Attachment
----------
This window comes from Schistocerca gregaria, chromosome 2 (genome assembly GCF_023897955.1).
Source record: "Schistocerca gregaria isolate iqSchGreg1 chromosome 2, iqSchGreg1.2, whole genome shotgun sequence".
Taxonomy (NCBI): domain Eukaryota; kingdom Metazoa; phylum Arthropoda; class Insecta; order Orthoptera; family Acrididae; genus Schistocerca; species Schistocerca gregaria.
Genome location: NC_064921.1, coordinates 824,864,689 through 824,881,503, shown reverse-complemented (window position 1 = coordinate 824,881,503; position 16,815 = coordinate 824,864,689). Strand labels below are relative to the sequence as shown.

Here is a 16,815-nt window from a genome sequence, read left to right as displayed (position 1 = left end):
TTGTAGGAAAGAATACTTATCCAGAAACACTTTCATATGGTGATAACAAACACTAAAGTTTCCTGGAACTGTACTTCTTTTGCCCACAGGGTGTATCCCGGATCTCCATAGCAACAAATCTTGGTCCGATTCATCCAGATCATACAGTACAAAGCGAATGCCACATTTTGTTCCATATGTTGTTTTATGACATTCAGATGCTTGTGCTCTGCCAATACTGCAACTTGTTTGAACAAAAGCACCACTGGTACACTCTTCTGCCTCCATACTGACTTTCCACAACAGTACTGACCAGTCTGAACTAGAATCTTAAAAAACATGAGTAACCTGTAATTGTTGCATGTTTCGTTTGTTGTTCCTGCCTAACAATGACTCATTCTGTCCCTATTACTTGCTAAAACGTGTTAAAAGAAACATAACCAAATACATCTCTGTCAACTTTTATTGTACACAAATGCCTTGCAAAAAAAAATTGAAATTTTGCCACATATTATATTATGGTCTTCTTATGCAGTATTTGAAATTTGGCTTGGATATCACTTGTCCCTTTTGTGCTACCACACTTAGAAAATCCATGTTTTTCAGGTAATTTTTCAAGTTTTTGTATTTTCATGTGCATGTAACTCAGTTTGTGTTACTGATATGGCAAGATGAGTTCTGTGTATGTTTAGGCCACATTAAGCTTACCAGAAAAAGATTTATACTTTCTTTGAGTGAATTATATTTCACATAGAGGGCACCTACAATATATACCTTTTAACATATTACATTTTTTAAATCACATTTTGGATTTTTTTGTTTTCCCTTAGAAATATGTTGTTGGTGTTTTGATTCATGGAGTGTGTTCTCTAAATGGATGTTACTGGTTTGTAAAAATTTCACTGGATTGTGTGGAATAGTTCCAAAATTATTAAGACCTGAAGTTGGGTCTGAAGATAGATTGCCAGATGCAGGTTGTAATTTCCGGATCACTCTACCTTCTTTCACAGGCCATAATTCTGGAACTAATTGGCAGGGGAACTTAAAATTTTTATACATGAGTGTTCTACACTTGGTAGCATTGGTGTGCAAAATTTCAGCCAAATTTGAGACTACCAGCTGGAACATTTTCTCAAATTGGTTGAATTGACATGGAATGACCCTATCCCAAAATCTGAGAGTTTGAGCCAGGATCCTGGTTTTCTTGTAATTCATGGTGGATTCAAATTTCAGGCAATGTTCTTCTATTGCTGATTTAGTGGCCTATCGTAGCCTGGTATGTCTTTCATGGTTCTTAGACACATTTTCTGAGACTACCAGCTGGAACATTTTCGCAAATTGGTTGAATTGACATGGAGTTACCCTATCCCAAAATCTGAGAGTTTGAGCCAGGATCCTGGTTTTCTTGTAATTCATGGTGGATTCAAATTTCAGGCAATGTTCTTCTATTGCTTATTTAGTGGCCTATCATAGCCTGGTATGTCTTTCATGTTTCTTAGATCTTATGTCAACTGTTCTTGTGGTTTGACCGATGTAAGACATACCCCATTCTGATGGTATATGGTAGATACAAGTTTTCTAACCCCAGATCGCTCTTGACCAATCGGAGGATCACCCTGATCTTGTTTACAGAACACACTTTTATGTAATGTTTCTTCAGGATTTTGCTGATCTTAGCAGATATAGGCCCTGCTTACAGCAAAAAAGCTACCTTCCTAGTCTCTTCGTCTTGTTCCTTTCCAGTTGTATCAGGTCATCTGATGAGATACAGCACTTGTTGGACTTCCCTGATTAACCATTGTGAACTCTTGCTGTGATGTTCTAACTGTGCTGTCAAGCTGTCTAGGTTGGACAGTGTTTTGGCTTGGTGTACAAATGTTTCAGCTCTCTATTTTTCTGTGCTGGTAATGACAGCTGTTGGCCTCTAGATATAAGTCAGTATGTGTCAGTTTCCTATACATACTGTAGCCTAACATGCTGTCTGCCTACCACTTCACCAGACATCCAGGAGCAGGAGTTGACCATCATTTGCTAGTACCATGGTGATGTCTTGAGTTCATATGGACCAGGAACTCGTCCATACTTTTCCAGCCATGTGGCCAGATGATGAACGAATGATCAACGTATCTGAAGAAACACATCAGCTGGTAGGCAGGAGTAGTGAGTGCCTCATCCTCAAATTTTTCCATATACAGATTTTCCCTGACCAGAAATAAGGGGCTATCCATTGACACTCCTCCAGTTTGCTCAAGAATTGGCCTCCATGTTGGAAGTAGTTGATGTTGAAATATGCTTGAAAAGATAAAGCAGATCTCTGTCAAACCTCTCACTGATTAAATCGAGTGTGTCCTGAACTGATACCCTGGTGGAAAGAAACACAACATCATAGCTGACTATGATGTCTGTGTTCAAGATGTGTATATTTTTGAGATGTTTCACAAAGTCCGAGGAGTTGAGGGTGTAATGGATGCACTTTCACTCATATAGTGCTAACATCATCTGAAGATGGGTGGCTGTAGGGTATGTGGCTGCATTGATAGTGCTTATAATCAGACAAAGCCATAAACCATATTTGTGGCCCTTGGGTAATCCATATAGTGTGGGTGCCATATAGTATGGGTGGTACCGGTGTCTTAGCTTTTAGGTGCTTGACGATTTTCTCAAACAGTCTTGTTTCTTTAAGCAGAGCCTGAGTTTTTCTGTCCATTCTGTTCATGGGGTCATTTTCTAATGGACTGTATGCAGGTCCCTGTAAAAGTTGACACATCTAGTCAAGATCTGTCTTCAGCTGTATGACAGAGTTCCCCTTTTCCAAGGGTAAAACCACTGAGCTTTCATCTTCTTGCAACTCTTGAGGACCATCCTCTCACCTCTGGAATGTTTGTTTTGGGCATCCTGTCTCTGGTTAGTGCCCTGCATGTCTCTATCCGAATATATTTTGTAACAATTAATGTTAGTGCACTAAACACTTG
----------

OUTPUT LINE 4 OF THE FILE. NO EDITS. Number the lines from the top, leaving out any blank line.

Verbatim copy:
Genome location: NC_064921.1, coordinates 824,864,689 through 824,881,503, shown reverse-complemented (window position 1 = coordinate 824,881,503; position 16,815 = coordinate 824,864,689). Strand labels below are relative to the sequence as shown.